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This is not a blog which expresses instant opinions on current events. It rather uses incidents, books (old and new), links and papers as jumping-off points for some reflections about our social endeavours.
So old posts are as good as new! And lots of useful links!

Sunday, September 8, 2013

the poetry of tartan noir

I keep wanting to like poetry – but generally failing. Bert Brecht, Norman MacCaig and Marin Sorescu are the main poets who have ever really got through to me - the first for his political anger; the other two for their wry humour. TS Eliot and Adrian Mitchell also appeal. But I do enjoy and appreciate the poetic style which you can find in good novels and essays.
William McIlvanney has always been an admired writer in Scotland though his renown hasn't spread beyond the borders in quite the way some of us think it should have. 
McIlvanney isn't a crime writer per se; he's also written literary novels, short stories, essays and poetry since the 60s. But he did happen to write three crime novels, starting with Laidlaw  in 1977, that acted as a hard-bitten blueprint for all Scottish crime fiction to come, inspiring a generation of writers to take on the genre in his wake.
Laidlaw's eponymous detective is an existentially troubled individual with a strong moral compass and a stronger sense of socialist justice.
The Glasgow he stalks is a brutal place, rife with deprivation and poverty, yet depicted with dark humour and perceptive, poetic prose. The plot reads like a cliche today, but that's because McIlvanney was first to do it. The murderer of a teenager has to be found and, well, that's it. But McIlvanney subverts expectations, and gives away whodunit early on, focusing instead on the psyches of characters that represent different facets of Glasgow, and by extension Scotland. In a time when English crime writers were still copying Agatha Christie, McIlvanney took the hardboiled ethos of Raymond Chandler and Dashiell Hammett and applied it to the working classes of the city around him. It was a revelation.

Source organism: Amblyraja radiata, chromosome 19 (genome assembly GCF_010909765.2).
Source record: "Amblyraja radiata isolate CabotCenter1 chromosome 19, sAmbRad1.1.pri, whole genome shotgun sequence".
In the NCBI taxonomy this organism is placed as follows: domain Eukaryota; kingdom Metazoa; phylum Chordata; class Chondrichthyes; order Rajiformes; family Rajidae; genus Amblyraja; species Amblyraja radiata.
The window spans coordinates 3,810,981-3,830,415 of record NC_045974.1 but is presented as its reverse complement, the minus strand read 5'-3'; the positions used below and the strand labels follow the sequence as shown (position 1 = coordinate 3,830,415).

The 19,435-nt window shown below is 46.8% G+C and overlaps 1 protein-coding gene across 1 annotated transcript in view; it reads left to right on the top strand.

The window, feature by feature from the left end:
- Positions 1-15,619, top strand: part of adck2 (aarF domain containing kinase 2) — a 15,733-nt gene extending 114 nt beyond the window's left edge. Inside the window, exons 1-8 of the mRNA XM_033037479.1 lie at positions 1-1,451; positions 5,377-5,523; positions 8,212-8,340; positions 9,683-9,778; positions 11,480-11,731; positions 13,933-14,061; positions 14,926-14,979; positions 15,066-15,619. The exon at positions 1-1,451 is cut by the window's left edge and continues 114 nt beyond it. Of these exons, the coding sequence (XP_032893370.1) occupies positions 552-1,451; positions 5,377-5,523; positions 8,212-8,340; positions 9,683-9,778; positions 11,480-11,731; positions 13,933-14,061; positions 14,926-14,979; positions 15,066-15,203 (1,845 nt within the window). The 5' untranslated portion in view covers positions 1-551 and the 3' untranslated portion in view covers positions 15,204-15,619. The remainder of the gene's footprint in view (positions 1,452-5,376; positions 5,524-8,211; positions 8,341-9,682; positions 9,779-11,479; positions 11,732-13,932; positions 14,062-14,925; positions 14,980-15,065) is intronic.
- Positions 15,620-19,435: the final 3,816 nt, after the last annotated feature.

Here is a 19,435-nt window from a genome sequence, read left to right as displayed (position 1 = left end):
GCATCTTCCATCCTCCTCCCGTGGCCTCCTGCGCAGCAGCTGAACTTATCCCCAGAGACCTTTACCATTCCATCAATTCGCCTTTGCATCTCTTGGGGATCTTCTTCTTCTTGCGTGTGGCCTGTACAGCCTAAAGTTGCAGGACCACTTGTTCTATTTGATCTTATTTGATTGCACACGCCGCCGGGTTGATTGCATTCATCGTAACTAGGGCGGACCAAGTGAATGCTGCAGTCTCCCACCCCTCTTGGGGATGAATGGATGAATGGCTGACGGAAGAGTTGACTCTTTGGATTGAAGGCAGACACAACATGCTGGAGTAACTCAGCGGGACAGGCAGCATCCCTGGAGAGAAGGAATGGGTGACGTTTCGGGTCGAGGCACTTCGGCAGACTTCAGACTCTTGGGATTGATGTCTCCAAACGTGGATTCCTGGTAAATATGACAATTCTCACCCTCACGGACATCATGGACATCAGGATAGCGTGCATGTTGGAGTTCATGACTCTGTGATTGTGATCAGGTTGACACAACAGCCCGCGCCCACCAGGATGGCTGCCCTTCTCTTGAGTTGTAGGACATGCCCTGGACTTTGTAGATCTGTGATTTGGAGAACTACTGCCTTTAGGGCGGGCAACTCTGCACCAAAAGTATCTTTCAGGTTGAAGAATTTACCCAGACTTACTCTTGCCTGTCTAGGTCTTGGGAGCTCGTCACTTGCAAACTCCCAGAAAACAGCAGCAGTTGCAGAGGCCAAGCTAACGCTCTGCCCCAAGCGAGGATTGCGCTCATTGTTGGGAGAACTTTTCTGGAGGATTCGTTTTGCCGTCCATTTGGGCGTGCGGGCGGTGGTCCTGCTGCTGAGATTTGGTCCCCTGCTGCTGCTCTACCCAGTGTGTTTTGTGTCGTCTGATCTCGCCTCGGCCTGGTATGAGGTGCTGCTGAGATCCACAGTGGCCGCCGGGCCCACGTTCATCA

I was spellbound by which I've just read after its recent republication – the toughness of its taut text. Detective Inspector Jack Laidlaw left university after one year. He had not failed -"University failed me ... I took acres of fertile ignorance up to that place. And they started to pour preconceptions all over it. Like forty tons of cement. No thanks. I got out before it hardened".
"Panda (one of the characters) was like a banana republic threatened by two contending major powers who don’t want direct conflict". (ch.11 p.75)
Laidlaw takes as much pleasure in the ordinary street life of Glasgow and of the dignity of its people. This indomitable spirit is captured in the last action of the book where Laidlaw after an evening’s drinking, dances outside Central Station with an old woman who had been standing in a queue. ‘Son,’ she said, ‘This is the best queue I’ve ever been in in my life.’ (p.298)
McIlvanney’s shorter pieces are marvellous examples of expressive writing and can be accessed on his website. 
Reviews of his work are available on a Glasgow University site about Scottish literature here and here

In researching for this post, I came across a very interesting website about lifesaving poems  one of whose posts was about Marin Sorescu  Perhaps the site can help me with my blind spot for most poetry. I know I need to focus more!

To end - not with a poem but with a symphony of wood! The spoons which head this post are the creation of this artist MANU whose studio in Tirgovishte we visited recently and two of whose beautifully-crafted dressers now have pride of place in our mountain kitchen.  

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